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Reading this paper they said this:

Contemporary microarrays emerged in the wake of genome sequencing projects for one obvious reason: arrays require a priori knowledge of the query genome

Why do you need a priori knowledge? Thanks.

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    $\begingroup$ How do you think people know what sequence to put on the probesets? $\endgroup$
    – user438383
    Feb 18 at 9:19
  • $\begingroup$ There is a bit of ambiguity in the term of "microarrays", which is currently mostly used to relate to "microarrays" that detect nucleic acids through their sequence-mediated binding (see excellent answer below from Pascal). While much rarer, there would also be "microarrays" directed at other chemicals, such as proteins binding antibodies: en.wikipedia.org/wiki/Antibody_microarray $\endgroup$
    – tsttst
    Feb 19 at 1:37
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If the query genome is unknown, a microarray cannot be made for a target species. Microarrays have DNA fragments of what you want to amplify on them. Those fragments must be known.

From nature:

DNA microarrays are microscope slides that are printed with thousands of tiny spots in defined positions, with each spot containing a known DNA sequence or gene.

From wikipedia:

Scientists use DNA microarrays to measure the expression levels of large numbers of genes simultaneously or to genotype multiple regions of a genome. Each DNA spot contains picomoles (${10^{−12}}$ moles) of a specific DNA sequence, known as probes (or reporters or oligos). These can be a short section of a gene or other DNA element that are used to hybridize a cDNA or cRNA (also called anti-sense RNA) sample (called target) under high-stringency conditions.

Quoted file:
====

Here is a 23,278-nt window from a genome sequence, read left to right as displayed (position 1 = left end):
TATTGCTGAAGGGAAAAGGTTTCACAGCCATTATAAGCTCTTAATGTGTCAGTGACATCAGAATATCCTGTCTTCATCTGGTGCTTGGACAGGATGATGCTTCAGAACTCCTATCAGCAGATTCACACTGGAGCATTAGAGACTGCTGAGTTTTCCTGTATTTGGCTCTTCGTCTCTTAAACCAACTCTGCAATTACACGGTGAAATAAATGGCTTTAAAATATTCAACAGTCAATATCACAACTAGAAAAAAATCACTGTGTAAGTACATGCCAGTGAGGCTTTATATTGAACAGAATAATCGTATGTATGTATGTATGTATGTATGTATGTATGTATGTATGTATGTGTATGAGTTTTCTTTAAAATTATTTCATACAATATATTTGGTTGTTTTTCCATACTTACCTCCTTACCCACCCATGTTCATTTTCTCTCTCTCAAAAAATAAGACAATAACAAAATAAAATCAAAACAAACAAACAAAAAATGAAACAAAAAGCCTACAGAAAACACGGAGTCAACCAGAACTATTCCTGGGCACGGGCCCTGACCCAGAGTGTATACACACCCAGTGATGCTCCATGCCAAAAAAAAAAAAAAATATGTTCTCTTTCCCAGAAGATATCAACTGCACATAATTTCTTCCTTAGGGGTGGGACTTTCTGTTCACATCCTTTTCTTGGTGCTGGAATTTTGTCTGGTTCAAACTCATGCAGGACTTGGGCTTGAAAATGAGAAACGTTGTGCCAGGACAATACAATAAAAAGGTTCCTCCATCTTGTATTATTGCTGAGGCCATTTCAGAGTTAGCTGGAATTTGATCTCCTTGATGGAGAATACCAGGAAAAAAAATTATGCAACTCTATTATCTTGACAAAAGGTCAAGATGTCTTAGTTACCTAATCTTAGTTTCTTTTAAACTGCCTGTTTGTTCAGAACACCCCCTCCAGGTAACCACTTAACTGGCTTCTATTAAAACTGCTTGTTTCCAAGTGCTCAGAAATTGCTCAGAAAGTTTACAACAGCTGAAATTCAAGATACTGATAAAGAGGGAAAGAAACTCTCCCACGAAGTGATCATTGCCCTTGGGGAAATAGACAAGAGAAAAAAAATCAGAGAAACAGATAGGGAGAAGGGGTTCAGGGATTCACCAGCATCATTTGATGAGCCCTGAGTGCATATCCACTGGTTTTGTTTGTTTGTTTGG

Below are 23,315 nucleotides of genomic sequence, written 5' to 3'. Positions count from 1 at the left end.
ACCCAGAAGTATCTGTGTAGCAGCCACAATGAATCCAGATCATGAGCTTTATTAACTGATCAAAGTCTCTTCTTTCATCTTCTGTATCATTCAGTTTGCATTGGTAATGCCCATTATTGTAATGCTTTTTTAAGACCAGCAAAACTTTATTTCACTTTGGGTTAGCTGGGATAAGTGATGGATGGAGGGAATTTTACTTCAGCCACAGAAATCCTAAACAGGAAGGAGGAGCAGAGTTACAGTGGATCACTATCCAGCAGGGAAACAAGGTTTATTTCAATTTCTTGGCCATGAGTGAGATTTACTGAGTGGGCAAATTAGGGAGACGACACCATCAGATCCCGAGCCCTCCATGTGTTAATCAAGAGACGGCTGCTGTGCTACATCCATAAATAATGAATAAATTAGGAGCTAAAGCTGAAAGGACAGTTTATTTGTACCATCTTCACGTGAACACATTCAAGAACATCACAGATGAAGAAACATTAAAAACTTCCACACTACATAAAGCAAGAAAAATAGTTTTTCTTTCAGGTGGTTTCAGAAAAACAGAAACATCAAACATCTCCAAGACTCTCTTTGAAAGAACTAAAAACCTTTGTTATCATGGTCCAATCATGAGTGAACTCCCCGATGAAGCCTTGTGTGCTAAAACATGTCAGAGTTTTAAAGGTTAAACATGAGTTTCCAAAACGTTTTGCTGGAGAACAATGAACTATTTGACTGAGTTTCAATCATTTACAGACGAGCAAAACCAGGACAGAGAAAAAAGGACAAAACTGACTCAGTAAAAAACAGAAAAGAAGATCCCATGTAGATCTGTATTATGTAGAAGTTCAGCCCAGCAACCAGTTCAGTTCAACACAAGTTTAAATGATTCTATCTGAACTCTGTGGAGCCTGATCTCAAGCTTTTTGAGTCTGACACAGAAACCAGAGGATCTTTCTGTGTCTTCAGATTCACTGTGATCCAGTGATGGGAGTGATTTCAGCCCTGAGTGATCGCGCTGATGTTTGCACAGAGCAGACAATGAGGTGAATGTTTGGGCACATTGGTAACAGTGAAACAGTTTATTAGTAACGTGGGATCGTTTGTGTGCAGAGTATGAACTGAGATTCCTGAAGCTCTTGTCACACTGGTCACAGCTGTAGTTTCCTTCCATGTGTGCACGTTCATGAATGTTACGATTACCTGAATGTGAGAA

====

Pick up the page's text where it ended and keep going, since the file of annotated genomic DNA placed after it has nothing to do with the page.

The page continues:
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    $\begingroup$ This answer consists of two quotations, neither of which is an answer to what in my opinion comes under the heading of "questions that show insuffiient thought to be worth answering". You state that "Microarrays have DNA fragments of what you want to amplify on them". This is incorrect. 1. There is no amplification "on" the fragments. — the cDNA generated from the mRNA may be regarded as amplified. 2. They are not DNA fragments. They are synthetic deoxyoligonucleotides. Please edit your answer such that it is is clear and correct. $\endgroup$
    – David
    Feb 18 at 21:39
  • $\begingroup$ Some good clarification. Maybe @David, you might consider editing the Wikipedia article. $\endgroup$
    – pascal
    Feb 19 at 5:10

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